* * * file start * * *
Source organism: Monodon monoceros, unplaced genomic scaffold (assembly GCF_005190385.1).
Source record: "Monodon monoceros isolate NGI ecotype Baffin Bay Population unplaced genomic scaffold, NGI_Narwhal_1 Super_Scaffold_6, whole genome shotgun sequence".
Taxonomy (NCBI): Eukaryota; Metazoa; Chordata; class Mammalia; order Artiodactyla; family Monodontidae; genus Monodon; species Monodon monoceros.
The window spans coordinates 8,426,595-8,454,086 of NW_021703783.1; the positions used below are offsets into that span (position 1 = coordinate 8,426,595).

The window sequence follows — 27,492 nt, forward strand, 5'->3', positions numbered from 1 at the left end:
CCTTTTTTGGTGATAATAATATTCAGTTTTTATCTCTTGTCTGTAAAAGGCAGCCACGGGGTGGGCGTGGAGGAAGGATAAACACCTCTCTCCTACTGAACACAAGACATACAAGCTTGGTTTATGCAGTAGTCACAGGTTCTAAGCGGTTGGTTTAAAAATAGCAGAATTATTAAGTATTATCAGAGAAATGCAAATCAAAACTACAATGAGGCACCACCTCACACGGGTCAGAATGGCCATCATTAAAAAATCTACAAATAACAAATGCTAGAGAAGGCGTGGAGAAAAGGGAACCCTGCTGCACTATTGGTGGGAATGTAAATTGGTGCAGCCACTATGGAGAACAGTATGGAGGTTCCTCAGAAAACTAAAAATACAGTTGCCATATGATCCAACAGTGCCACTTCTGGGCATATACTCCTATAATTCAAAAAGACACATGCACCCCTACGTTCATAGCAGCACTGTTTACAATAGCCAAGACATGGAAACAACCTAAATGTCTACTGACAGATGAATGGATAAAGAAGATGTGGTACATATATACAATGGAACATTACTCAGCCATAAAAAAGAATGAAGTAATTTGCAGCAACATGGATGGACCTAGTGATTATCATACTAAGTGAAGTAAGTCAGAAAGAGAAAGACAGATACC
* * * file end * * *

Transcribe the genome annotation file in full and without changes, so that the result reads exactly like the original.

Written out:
Source organism: Monodon monoceros, unplaced genomic scaffold (assembly GCF_005190385.1).
Source record: "Monodon monoceros isolate NGI ecotype Baffin Bay Population unplaced genomic scaffold, NGI_Narwhal_1 Super_Scaffold_6, whole genome shotgun sequence".
Taxonomy (NCBI): Eukaryota; Metazoa; Chordata; class Mammalia; order Artiodactyla; family Monodontidae; genus Monodon; species Monodon monoceros.
The window spans coordinates 8,426,595-8,454,086 of NW_021703783.1; the positions used below are offsets into that span (position 1 = coordinate 8,426,595).

The window sequence follows — 27,492 nt, forward strand, 5'->3', positions numbered from 1 at the left end:
CCTTTTTTGGTGATAATAATATTCAGTTTTTATCTCTTGTCTGTAAAAGGCAGCCACGGGGTGGGCGTGGAGGAAGGATAAACACCTCTCTCCTACTGAACACAAGACATACAAGCTTGGTTTATGCAGTAGTCACAGGTTCTAAGCGGTTGGTTTAAAAATAGCAGAATTATTAAGTATTATCAGAGAAATGCAAATCAAAACTACAATGAGGCACCACCTCACACGGGTCAGAATGGCCATCATTAAAAAATCTACAAATAACAAATGCTAGAGAAGGCGTGGAGAAAAGGGAACCCTGCTGCACTATTGGTGGGAATGTAAATTGGTGCAGCCACTATGGAGAACAGTATGGAGGTTCCTCAGAAAACTAAAAATACAGTTGCCATATGATCCAACAGTGCCACTTCTGGGCATATACTCCTATAATTCAAAAAGACACATGCACCCCTACGTTCATAGCAGCACTGTTTACAATAGCCAAGACATGGAAACAACCTAAATGTCTACTGACAGATGAATGGATAAAGAAGATGTGGTACATATATACAATGGAACATTACTCAGCCATAAAAAAGAATGAAGTAATTTGCAGCAACATGGATGGACCTAGTGATTATCATACTAAGTGAAGTAAGTCAGAAAGAGAAAGACAGATACC